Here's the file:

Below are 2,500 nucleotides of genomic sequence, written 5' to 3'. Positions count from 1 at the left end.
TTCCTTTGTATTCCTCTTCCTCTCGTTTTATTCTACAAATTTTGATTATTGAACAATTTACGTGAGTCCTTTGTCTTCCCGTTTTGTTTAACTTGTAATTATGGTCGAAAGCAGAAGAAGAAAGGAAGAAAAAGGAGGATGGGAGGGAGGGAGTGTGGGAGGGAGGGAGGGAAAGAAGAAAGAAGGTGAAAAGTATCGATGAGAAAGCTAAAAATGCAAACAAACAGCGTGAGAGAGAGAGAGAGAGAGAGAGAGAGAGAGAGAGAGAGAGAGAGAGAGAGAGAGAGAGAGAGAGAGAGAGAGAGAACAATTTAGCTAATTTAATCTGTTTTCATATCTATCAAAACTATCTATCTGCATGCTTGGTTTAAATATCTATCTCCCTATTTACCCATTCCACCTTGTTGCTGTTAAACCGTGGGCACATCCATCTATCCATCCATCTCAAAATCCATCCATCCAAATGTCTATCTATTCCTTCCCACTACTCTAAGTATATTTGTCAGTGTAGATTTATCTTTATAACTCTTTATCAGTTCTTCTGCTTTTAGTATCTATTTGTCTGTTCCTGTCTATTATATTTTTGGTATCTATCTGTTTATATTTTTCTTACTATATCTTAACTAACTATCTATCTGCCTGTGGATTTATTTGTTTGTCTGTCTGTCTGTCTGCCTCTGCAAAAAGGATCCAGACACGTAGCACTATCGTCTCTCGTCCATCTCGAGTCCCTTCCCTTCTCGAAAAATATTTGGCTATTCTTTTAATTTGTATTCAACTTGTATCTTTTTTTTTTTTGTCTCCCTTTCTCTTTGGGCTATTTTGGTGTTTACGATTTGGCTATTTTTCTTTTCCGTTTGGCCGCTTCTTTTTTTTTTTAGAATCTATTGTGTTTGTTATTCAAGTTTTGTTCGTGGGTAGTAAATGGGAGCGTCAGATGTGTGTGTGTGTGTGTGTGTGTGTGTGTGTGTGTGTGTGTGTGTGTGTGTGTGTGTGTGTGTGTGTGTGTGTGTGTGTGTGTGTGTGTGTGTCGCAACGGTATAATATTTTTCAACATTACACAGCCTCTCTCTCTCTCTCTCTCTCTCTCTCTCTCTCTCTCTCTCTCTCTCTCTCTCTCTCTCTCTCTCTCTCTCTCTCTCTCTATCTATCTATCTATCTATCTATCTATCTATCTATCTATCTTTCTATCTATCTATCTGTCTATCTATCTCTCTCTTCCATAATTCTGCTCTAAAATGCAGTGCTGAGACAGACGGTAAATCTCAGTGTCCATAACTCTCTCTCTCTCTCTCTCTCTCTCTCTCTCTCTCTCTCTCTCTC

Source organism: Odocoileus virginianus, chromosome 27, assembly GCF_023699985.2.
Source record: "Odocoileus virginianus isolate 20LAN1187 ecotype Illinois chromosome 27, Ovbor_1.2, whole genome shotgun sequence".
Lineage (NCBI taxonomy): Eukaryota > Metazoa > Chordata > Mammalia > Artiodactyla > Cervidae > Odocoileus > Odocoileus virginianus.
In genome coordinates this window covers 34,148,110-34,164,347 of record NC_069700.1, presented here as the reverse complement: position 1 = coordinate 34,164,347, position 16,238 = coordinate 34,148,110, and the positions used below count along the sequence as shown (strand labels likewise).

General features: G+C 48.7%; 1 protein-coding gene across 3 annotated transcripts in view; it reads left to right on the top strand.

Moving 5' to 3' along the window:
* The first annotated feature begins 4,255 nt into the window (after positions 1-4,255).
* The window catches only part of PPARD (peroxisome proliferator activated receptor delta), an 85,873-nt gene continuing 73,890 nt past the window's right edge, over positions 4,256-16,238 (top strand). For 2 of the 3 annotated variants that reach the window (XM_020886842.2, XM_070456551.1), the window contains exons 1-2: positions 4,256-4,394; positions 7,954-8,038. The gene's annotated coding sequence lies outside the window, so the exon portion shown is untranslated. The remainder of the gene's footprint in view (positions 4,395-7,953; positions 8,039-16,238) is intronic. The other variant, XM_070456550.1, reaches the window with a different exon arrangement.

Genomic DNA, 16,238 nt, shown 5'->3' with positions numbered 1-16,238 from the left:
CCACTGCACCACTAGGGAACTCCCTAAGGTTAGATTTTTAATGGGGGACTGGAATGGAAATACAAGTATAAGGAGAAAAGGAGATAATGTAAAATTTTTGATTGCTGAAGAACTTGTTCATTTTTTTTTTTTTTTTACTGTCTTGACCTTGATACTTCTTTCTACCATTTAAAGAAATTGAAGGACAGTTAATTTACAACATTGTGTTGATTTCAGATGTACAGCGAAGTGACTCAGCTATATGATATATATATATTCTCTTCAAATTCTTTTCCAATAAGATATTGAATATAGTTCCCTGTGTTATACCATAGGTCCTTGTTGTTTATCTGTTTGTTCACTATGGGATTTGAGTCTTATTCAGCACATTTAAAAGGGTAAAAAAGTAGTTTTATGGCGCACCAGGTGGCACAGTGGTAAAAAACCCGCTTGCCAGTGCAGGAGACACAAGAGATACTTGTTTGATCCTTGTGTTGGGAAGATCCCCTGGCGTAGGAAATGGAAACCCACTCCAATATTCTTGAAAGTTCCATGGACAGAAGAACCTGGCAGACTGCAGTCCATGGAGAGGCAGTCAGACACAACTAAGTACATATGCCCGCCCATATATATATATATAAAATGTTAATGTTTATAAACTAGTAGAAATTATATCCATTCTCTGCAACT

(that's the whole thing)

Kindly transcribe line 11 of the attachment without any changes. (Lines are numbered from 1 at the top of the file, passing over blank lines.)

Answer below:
Genomic DNA, 16,238 nt, shown 5'->3' with positions numbered 1-16,238 from the left: